When I actually went to Montreal he received me very coldly. I realize in restrospect, though he never said this, that he was not pleased with my book “The Orthodox Church,” my first book, a Penguin book. He considered it to be far too liberal. I infer this from things that I heard, but he never said that to me explicitly. But I realized when I came to Montreal that he was not pleased with me. After I’d been there for about six months. He said, “This is not the place for you.” He also said, “You have no proper vocation to the monastic life.” He was quite definite and outspoken. I’m sure that he spoke with sincerity and not out of malice. I respect him. Naturally, I found his words difficult.
When I was living in his monastery, sometimes he used me to help in the printing room. He had another monastic house outside in the country, where they did farm work, but I never went there. I was only in Montreal. But most of the time he said to me — he knew I had to finish my doctoral thesis at the University of Oxford — and he said to me, “Alright, you concentrate on that and you may write and study.” He did not employ me very much to do work in the monastic house. I think he saw my visit, from the start, as only temporary.
But you yourself were not that sure. You were thinking about staying.
Yes, I was thinking about staying, initially. When he finally said, “You cannot stay,” I actually felt a certain sense of relief. But until then I had been willing to stay and struggle. But I suddenly felt that he was right. That is why I don’t bear him ill will for what he decided. I think he considered that I was, by his standards, far too liberal in my approach to Orthodoxy.
He also mentioned to someone else, not to me, that he thought I was a spy. Mother Elizabeth in London heard about that. She spoke to me with great contempt of that opinion. She said, ironically, “Typical D.P. outlook!” After all, he was not a displaced person, but he could have been regarded as such. I knew from what others told me later that she had difficulties with him when he was priest in London, or rather when he was bishop in South America, and he wanted her nuns to go out and help him, and she said no. He was apparently very annoyed about that and wrote her a very fierce letter. But Archbishop John (Maximovich), St. John, told her “Don’t reply to that letter.” (That was a background, there, that had nothing to do with me.)
But when I came back from my time with Vitaly, Fr. George said, “I knew you wouldn’t stay.” He told me how he had found Vitaly very hard-lined when he was parish priest in London.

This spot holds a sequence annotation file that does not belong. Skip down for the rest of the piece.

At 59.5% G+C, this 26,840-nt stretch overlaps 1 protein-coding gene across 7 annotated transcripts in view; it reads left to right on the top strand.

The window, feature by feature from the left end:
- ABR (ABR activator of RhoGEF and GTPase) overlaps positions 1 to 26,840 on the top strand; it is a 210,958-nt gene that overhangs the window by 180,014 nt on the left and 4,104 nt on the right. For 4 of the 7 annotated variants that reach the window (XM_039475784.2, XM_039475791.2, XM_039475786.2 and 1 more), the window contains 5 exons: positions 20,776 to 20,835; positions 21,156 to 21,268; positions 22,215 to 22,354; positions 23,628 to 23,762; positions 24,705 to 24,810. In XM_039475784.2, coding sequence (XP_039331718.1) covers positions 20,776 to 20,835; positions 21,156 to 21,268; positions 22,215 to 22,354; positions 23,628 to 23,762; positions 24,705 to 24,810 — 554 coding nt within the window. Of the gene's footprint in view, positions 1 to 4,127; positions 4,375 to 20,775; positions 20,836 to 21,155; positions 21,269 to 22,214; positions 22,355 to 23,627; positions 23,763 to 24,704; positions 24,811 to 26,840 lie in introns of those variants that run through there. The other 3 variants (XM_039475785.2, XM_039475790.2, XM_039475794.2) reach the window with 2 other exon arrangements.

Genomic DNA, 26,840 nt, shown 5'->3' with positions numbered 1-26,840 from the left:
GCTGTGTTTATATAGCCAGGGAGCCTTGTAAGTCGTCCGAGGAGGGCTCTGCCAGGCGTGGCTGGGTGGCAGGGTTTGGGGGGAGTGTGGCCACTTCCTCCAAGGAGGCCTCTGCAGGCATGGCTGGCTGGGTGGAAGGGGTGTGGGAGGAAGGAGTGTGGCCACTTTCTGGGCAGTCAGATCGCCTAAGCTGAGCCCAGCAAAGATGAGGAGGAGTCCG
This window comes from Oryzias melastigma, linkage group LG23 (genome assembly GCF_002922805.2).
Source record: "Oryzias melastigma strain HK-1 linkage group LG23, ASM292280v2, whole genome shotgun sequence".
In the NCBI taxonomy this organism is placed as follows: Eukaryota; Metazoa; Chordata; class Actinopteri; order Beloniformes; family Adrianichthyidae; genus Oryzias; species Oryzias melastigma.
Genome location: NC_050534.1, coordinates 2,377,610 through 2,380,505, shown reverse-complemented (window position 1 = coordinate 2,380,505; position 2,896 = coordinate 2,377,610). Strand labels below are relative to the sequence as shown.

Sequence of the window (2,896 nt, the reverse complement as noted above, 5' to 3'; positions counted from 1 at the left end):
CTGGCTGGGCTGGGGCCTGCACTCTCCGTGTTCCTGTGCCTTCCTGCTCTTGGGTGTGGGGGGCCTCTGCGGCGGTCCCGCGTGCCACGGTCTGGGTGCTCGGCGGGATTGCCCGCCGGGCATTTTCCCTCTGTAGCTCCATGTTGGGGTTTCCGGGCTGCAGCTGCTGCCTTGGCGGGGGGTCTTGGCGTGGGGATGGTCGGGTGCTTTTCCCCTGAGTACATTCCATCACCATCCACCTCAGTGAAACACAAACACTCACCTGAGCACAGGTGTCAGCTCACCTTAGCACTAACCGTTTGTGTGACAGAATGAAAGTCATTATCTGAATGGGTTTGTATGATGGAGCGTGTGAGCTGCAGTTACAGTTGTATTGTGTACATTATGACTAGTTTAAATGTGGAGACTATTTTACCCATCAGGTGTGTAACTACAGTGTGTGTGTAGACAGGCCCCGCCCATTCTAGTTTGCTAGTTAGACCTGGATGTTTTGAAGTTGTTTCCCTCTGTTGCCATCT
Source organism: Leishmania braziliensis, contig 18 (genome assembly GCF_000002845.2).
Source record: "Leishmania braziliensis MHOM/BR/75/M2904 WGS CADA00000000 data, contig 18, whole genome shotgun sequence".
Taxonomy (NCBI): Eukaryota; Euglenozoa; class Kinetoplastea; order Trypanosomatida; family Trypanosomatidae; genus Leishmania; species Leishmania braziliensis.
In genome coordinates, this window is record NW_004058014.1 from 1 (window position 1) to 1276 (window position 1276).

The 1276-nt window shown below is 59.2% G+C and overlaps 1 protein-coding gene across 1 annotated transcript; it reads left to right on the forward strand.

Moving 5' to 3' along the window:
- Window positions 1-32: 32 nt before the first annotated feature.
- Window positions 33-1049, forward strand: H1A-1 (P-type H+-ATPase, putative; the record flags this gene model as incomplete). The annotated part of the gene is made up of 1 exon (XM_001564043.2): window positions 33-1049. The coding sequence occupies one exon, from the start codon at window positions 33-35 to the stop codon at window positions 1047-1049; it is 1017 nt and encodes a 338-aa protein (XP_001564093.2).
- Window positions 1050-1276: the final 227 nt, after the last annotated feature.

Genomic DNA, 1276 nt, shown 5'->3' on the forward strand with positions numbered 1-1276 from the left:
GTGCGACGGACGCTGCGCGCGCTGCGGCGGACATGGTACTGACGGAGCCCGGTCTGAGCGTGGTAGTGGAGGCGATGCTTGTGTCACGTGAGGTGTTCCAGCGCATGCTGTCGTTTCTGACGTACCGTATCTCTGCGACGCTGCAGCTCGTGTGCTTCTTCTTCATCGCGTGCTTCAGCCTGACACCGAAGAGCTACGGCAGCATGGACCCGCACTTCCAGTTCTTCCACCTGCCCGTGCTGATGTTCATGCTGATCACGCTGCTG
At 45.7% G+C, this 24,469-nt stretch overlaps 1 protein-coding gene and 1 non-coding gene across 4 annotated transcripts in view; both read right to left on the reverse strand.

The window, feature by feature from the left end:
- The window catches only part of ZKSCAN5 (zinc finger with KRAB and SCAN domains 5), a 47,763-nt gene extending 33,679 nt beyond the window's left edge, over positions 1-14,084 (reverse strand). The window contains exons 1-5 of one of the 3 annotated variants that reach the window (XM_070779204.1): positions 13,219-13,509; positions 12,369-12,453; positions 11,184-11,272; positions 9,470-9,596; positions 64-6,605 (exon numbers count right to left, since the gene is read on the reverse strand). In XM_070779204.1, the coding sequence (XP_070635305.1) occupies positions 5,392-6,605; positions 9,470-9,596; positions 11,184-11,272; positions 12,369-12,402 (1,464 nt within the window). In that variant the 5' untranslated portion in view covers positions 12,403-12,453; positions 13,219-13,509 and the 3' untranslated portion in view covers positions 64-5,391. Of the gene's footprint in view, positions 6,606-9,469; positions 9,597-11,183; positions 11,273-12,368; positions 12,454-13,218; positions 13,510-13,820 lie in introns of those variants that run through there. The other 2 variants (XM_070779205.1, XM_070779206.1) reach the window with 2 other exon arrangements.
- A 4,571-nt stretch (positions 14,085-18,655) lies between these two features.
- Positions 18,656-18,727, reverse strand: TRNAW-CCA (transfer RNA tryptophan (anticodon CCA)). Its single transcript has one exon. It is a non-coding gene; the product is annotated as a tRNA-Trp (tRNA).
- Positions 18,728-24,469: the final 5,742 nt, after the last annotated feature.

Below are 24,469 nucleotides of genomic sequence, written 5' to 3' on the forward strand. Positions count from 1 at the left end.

They were probably together in northern Germany.
Ah, perhaps they were. I don’t know. That’s possible, yes. I think the real reason was not that he seriously thought I was spy (perhaps there were moments when he did), but he just felt I did not fit, and probably he considered I was too independent. When I published such a book he realized that here was somebody who had already studied widely and had made a certain reputation. He wanted somebody who would be more maleable, that he could shape according to his own wishes. I saw in his monastery that the monks were very devoted to him. Well, one was not so close. But certainly the future Bishop Paul was very devoted to him. The others, too, I think, did respect him deeply. Probably he felt I would be too independent, and he was probably right.
Vladyka, you mentioned The Orthodox Church, which is very unique. There are many other attempts to write such an exposition, but I don’t think there are any other books that can compare with the success of yours. There are a number of editions. I remember that one them had something on the back about the author saying that, at the moment, he resides in Montreal.
Yes. It may have even said that I am a member of the Russian Church Outside Russia. That’s true.
It was probably the second one, not the one that Vladyka Vitaly saw.
Yes, it was published in ’63, the year I went there. The first edition was in 1963. I made minor revisions to various editions, to bring it up to date, but I did not do a major rewriting until 1993. Then I rewrote about one third of the book, particularly those parts relating to the Orthodox Church under communism. With the fall of communism, naturally the Church situation had changed radically within Eastern Europe and Russia and therefore it needed to be a great deal altered.